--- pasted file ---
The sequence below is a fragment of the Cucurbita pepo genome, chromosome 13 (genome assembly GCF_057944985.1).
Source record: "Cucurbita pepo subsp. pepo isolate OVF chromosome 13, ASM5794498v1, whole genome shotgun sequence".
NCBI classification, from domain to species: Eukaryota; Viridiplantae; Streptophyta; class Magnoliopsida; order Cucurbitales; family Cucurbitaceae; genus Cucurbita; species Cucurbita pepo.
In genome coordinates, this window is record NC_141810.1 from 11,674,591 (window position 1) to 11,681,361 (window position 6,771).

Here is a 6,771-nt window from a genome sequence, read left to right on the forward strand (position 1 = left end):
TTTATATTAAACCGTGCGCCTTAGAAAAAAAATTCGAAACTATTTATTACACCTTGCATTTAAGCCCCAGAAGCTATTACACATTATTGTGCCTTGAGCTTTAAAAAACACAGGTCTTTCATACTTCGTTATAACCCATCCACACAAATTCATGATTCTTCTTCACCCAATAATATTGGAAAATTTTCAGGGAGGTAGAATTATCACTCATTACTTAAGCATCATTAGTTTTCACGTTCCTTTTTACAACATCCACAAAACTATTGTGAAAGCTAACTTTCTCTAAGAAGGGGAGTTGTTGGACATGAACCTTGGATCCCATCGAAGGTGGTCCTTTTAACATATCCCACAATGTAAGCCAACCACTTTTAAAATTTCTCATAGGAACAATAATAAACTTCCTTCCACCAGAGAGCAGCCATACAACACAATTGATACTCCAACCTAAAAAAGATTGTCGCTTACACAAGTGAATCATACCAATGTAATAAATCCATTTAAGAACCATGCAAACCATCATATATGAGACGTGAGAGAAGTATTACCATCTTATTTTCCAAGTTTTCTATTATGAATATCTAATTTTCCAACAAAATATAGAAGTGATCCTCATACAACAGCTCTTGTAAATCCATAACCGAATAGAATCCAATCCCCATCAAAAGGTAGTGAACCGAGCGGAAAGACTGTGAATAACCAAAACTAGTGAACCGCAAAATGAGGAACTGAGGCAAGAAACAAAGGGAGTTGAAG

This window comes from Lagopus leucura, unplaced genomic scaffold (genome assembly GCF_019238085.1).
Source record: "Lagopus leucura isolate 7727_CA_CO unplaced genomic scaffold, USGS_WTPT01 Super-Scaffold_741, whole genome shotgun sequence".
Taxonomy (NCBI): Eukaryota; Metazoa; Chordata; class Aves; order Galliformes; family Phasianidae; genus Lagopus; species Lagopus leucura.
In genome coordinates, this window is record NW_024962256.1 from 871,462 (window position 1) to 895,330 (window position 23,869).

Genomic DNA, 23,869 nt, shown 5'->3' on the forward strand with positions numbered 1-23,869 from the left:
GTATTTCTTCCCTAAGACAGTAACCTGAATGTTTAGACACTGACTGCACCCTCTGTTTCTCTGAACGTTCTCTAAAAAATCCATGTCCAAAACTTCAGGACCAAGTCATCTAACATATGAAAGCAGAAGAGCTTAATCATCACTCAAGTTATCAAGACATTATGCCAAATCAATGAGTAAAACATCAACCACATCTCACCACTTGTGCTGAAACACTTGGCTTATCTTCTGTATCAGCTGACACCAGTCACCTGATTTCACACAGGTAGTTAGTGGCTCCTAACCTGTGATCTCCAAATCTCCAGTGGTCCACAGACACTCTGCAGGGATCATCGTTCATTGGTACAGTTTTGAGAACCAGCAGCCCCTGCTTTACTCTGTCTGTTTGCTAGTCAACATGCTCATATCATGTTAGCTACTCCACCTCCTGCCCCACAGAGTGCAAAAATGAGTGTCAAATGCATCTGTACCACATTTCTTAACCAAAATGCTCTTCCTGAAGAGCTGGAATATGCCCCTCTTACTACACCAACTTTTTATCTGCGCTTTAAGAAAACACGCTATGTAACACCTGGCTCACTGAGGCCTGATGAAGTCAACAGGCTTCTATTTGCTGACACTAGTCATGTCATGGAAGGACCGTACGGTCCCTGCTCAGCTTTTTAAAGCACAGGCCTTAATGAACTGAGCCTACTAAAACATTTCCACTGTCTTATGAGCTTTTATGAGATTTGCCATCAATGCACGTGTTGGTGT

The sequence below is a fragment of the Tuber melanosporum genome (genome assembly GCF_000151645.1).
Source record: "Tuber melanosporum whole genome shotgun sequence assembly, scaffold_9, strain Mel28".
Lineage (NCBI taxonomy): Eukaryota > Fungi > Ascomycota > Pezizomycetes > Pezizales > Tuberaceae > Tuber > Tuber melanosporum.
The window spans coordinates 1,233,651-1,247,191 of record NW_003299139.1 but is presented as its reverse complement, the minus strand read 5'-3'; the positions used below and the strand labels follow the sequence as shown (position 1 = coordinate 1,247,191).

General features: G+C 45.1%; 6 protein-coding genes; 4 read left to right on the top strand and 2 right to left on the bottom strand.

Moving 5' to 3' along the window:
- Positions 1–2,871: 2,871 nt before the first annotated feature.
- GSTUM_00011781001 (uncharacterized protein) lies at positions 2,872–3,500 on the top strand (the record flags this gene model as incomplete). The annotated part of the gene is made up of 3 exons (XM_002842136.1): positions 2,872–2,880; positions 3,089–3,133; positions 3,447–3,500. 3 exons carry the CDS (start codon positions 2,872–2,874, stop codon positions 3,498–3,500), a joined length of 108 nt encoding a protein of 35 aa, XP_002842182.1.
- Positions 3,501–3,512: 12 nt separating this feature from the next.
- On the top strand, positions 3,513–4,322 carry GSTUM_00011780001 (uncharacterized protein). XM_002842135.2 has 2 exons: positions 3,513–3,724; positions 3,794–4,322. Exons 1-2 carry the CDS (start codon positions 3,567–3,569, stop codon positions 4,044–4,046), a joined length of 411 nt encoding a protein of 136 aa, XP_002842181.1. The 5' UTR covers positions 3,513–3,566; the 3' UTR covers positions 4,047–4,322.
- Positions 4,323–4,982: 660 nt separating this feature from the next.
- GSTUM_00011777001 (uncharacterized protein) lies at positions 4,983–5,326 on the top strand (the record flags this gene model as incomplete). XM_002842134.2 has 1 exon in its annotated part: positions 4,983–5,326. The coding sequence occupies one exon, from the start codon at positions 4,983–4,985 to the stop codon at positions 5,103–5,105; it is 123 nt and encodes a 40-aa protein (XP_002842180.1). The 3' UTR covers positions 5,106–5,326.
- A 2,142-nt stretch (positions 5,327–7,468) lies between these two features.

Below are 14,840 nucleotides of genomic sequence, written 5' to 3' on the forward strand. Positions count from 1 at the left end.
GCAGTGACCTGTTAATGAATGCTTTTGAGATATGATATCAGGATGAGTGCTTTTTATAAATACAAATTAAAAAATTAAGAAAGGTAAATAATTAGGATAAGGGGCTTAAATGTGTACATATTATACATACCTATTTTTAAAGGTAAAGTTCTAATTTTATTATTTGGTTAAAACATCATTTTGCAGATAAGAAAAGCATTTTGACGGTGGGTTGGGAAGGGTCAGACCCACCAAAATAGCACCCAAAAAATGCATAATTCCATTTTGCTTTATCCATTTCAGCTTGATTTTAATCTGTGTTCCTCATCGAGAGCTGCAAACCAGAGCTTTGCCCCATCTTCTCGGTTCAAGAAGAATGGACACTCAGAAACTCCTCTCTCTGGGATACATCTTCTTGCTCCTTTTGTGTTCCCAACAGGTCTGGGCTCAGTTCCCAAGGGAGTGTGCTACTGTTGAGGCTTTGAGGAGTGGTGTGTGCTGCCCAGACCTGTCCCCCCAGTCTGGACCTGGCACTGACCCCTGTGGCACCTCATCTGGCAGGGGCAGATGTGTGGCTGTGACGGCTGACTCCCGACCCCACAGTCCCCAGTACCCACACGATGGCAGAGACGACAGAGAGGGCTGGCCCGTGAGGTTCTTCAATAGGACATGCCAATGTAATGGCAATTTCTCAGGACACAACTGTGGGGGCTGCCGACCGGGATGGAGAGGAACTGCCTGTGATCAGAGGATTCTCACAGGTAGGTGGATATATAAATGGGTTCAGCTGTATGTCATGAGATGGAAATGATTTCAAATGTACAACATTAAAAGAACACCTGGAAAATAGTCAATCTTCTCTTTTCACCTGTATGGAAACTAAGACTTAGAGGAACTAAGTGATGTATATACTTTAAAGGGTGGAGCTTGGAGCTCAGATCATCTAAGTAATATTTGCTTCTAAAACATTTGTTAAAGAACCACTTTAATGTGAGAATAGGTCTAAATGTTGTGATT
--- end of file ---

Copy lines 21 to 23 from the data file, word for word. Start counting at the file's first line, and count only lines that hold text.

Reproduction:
- Positions 3,501–3,512: 12 nt separating this feature from the next.
- On the top strand, positions 3,513–4,322 carry GSTUM_00011780001 (uncharacterized protein). XM_002842135.2 has 2 exons: positions 3,513–3,724; positions 3,794–4,322. Exons 1-2 carry the CDS (start codon positions 3,567–3,569, stop codon positions 4,044–4,046), a joined length of 411 nt encoding a protein of 136 aa, XP_002842181.1. The 5' UTR covers positions 3,513–3,566; the 3' UTR covers positions 4,047–4,322.
- Positions 4,323–4,982: 660 nt separating this feature from the next.